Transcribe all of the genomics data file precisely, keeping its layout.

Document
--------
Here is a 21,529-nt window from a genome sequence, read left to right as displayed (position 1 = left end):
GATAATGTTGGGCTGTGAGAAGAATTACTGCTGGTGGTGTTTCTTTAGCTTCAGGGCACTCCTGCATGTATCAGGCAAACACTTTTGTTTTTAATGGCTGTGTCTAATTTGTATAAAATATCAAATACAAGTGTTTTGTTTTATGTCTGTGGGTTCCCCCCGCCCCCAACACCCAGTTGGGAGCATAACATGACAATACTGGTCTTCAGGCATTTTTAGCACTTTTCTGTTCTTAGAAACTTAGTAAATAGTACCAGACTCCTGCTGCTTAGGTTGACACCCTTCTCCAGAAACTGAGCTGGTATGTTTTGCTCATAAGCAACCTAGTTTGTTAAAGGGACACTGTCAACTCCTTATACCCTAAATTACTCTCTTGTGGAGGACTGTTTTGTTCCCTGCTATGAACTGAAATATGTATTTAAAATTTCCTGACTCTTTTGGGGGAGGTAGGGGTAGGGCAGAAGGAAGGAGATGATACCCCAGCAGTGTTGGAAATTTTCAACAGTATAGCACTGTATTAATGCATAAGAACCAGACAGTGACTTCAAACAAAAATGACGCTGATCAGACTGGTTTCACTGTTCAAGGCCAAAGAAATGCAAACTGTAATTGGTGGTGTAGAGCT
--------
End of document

Here is a 21,529-nt window from a genome sequence, read left to right as displayed (position 1 = left end):
GATAATGTTGGGCTGTGAGAAGAATTACTGCTGGTGGTGTTTCTTTAGCTTCAGGGCACTCCTGCATGTATCAGGCAAACACTTTTGTTTTTAATGGCTGTGTCTAATTTGTATAAAATATCAAATACAAGTGTTTTGTTTTATGTCTGTGGGTTCCCCCCGCCCCCAACACCCAGTTGGGAGCATAACATGACAATACTGGTCTTCAGGCATTTTTAGCACTTTTCTGTTCTTAGAAACTTAGTAAATAGTACCAGACTCCTGCTGCTTAGGTTGACACCCTTCTCCAGAAACTGAGCTGGTATGTTTTGCTCATAAGCAACCTAGTTTGTTAAAGGGACACTGTCAACTCCTTATACCCTAAATTACTCTCTTGTGGAGGACTGTTTTGTTCCCTGCTATGAACTGAAATATGTATTTAAAATTTCCTGACTCTTTTGGGGGAGGTAGGGGTAGGGCAGAAGGAAGGAGATGATACCCCAGCAGTGTTGGAAATTTTCAACAGTATAGCACTGTATTAATGCATAAGAACCAGACAGTGACTTCAAACAAAAATGACGCTGATCAGACTGGTTTCACTGTTCAAGGCCAAAGAAATGCAAACTGTAATTGGTGGTGTAGAGCT